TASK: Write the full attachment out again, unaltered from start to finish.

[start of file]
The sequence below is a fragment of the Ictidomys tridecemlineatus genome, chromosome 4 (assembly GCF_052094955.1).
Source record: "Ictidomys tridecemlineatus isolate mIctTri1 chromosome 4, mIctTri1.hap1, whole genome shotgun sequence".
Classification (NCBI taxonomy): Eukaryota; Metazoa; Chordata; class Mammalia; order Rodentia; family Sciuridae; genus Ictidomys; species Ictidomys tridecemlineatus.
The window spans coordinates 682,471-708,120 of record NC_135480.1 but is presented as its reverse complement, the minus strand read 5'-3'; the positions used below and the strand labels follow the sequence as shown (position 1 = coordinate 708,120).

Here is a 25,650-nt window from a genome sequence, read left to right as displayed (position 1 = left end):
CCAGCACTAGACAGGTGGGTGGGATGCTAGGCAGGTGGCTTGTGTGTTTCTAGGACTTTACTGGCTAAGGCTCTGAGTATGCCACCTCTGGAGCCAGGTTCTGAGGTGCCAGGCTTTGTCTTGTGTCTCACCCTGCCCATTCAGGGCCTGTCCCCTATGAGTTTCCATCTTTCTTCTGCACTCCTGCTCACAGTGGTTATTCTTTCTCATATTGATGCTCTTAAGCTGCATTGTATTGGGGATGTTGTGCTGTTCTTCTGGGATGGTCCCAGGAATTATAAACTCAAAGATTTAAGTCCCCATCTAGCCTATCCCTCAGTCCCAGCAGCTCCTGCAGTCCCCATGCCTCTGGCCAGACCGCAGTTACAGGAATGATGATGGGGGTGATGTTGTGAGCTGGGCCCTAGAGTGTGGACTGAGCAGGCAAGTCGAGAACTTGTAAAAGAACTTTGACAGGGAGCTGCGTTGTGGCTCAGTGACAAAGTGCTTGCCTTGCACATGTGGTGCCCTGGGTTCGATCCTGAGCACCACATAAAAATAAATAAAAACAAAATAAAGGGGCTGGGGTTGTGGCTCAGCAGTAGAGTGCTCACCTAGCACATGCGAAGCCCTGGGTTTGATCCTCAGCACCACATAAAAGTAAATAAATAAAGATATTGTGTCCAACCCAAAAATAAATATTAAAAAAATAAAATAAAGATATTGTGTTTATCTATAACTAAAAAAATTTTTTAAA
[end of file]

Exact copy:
The sequence below is a fragment of the Ictidomys tridecemlineatus genome, chromosome 4 (assembly GCF_052094955.1).
Source record: "Ictidomys tridecemlineatus isolate mIctTri1 chromosome 4, mIctTri1.hap1, whole genome shotgun sequence".
Classification (NCBI taxonomy): Eukaryota; Metazoa; Chordata; class Mammalia; order Rodentia; family Sciuridae; genus Ictidomys; species Ictidomys tridecemlineatus.
The window spans coordinates 682,471-708,120 of record NC_135480.1 but is presented as its reverse complement, the minus strand read 5'-3'; the positions used below and the strand labels follow the sequence as shown (position 1 = coordinate 708,120).

Here is a 25,650-nt window from a genome sequence, read left to right as displayed (position 1 = left end):
CCAGCACTAGACAGGTGGGTGGGATGCTAGGCAGGTGGCTTGTGTGTTTCTAGGACTTTACTGGCTAAGGCTCTGAGTATGCCACCTCTGGAGCCAGGTTCTGAGGTGCCAGGCTTTGTCTTGTGTCTCACCCTGCCCATTCAGGGCCTGTCCCCTATGAGTTTCCATCTTTCTTCTGCACTCCTGCTCACAGTGGTTATTCTTTCTCATATTGATGCTCTTAAGCTGCATTGTATTGGGGATGTTGTGCTGTTCTTCTGGGATGGTCCCAGGAATTATAAACTCAAAGATTTAAGTCCCCATCTAGCCTATCCCTCAGTCCCAGCAGCTCCTGCAGTCCCCATGCCTCTGGCCAGACCGCAGTTACAGGAATGATGATGGGGGTGATGTTGTGAGCTGGGCCCTAGAGTGTGGACTGAGCAGGCAAGTCGAGAACTTGTAAAAGAACTTTGACAGGGAGCTGCGTTGTGGCTCAGTGACAAAGTGCTTGCCTTGCACATGTGGTGCCCTGGGTTCGATCCTGAGCACCACATAAAAATAAATAAAAACAAAATAAAGGGGCTGGGGTTGTGGCTCAGCAGTAGAGTGCTCACCTAGCACATGCGAAGCCCTGGGTTTGATCCTCAGCACCACATAAAAGTAAATAAATAAAGATATTGTGTCCAACCCAAAAATAAATATTAAAAAAATAAAATAAAGATATTGTGTTTATCTATAACTAAAAAAATTTTTTAAA